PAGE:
As regular readers know, one of my freelance hats is as one half of the news team for the RHS journal The Garden. That means I spend an awful lot of my time trying to find out what’s going on.

And this year it’s been pretty busy one by gardening standards. So in the great tradition of New Year’s Eve nostalgia: here’s a look back at an eventful 2011.

It was a good year for…

Cleve West: there was no getting away from him. First his ridiculously good garden at Chelsea scooped Best in Show, and as if that wasn’t enough the man goes and writes a book that gets shortlisted for awards and all sorts. One can only hope he develops a tiddlywinks fetish next year to give everyone else a look-in.

Giant veg: It all started with pot leeks the size of bollards at the Tatton Flower Show and went on to see records toppling left right and centre, both at the National Vegetable Show – home of the newly-crowned world’s biggest swede (37.29kg) – and in back gardens: the world’s heaviest spud, at 3.8kg, was grown this year by amateur gardener Peter Glazebrook in Nottinghamshire.

Disease: phytophthora (both lateralis, currently working its way through the nation’s Lawson’s cypress trees, and ramorum, now responsible for wiping out millions of Japanese larch across the West Country), citrus longhorn beetle, oak processionary moth: the list of imported invaders is lengthening almost as fast as their relentless march across the UK. Luckily Kew has built a whopping state-of-the-art quarantine centre to try and stop them getting in in the first place; and the RHS is also building a new scientific research centre at Wisley to try and figure out how to tackle them once they’ve arrived. The fight-back starts here.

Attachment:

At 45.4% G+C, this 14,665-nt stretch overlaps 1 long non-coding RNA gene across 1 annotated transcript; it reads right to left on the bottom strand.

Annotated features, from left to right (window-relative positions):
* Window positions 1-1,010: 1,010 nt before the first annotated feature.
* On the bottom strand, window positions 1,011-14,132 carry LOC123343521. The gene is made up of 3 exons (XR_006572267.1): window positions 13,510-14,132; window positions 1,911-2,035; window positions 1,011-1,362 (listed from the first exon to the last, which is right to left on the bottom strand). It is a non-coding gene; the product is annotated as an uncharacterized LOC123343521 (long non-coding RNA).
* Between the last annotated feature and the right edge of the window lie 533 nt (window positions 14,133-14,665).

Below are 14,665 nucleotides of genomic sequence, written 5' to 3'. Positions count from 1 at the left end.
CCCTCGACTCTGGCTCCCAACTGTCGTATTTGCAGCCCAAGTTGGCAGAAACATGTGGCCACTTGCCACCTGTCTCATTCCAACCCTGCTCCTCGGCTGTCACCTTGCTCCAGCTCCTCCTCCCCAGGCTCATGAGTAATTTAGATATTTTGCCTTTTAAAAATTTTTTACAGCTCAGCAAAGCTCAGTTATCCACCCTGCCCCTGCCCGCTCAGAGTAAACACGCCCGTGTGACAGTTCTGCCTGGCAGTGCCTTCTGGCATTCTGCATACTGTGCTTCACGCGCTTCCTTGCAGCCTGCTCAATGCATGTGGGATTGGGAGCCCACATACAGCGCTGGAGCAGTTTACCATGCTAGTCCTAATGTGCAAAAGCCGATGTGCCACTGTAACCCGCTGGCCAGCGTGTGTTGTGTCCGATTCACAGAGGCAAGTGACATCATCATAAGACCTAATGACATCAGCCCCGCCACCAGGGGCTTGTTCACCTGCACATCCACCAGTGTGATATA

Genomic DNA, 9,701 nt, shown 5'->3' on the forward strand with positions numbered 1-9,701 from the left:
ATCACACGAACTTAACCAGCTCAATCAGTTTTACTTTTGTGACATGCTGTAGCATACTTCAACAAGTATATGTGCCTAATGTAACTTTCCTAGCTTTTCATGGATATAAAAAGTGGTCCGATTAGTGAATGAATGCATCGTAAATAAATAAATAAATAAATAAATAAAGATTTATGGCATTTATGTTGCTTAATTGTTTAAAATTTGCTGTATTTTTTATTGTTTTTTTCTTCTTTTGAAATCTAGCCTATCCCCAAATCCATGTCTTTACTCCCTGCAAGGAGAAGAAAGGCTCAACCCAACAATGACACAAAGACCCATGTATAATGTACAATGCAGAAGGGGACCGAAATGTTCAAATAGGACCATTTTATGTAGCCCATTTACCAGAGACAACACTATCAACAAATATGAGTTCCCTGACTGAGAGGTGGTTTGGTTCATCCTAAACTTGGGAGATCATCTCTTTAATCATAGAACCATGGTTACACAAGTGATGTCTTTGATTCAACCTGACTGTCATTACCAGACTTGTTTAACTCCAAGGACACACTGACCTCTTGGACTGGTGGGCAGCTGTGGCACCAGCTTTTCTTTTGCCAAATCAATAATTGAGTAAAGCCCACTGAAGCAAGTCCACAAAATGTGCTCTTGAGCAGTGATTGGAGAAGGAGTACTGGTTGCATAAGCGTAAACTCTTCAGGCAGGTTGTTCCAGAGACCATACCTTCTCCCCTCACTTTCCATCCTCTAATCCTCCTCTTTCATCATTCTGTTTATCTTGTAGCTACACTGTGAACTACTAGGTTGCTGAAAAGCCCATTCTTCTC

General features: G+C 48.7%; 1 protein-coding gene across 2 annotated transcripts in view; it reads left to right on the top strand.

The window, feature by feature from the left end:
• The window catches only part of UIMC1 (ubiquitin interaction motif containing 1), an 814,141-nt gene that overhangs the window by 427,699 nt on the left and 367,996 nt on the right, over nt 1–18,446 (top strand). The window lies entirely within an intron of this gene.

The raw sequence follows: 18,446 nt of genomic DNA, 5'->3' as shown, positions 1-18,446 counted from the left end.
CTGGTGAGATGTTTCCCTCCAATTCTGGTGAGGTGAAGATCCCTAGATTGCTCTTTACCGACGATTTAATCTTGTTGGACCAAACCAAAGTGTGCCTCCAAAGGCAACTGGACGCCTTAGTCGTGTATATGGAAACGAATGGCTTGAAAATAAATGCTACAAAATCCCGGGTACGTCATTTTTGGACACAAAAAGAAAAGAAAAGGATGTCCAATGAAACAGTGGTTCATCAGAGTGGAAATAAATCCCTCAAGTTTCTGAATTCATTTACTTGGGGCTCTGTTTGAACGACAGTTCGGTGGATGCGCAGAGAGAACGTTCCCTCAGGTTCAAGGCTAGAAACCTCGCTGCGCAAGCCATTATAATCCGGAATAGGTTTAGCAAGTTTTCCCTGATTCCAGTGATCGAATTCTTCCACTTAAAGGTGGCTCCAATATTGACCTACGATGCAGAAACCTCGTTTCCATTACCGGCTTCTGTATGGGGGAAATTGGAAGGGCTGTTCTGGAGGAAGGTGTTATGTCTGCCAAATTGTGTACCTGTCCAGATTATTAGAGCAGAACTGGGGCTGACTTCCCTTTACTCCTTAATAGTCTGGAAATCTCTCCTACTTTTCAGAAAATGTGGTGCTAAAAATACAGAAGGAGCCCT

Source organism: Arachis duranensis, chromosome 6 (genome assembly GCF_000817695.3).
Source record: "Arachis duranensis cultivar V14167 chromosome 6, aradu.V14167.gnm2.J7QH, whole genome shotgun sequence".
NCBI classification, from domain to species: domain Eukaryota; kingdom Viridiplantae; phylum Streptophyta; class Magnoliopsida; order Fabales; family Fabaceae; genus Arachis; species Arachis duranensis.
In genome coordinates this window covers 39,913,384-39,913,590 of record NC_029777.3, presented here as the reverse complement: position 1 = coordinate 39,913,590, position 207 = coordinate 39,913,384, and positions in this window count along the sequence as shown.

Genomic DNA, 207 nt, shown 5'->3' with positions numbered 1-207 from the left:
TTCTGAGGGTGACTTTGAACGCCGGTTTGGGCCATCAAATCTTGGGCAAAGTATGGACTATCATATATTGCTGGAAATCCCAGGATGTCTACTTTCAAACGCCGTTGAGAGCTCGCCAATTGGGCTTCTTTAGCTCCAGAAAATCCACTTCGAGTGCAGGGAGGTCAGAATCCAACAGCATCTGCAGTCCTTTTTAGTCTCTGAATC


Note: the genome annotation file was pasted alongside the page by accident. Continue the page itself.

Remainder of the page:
Clumsy gardeners, who can now rest easy in the sure knowledge that they will never do anything worse than the American gardener who managed to drive a pair of secateurs through his eye socket and into his skull, and still survived to tell the tale.

It was a bad year for…
Weather forecasters, who must have given up on comparing anything to ‘normal’ conditions now as it’s so long since we’ve had anything that can remotely be described as normal. This year it was a spring that was more like summer, followed by an autumn-like summer and a summer-like autumn, too. Confused? So are your plants.

The Queen who can’t find herself a gardener. Possibly something to do with the fact that she lives in SW1A – one of the country’s most expensive postcodes – yet is offering a salary that would barely pay the rent.

First-year British botany students, who no longer exist. The 2011 academic year began with not a single undergraduate course offered in the subject of ‘botany’; these days it’s labelled ‘plant science’ and more often offered as a specialism within a wider biological sciences degree. It’s telling that Kew hasn’t taken on a single British botany – or even ‘plant science’ – graduate in five years.

David Cameron –well, yes, for all sorts of reasons. But also for revealing that he equates gardeners with street cleaners in his estimation of the worth of what we do. Cue every pressure group in the industry bearing down on him in justifiable wrath. Serves him right.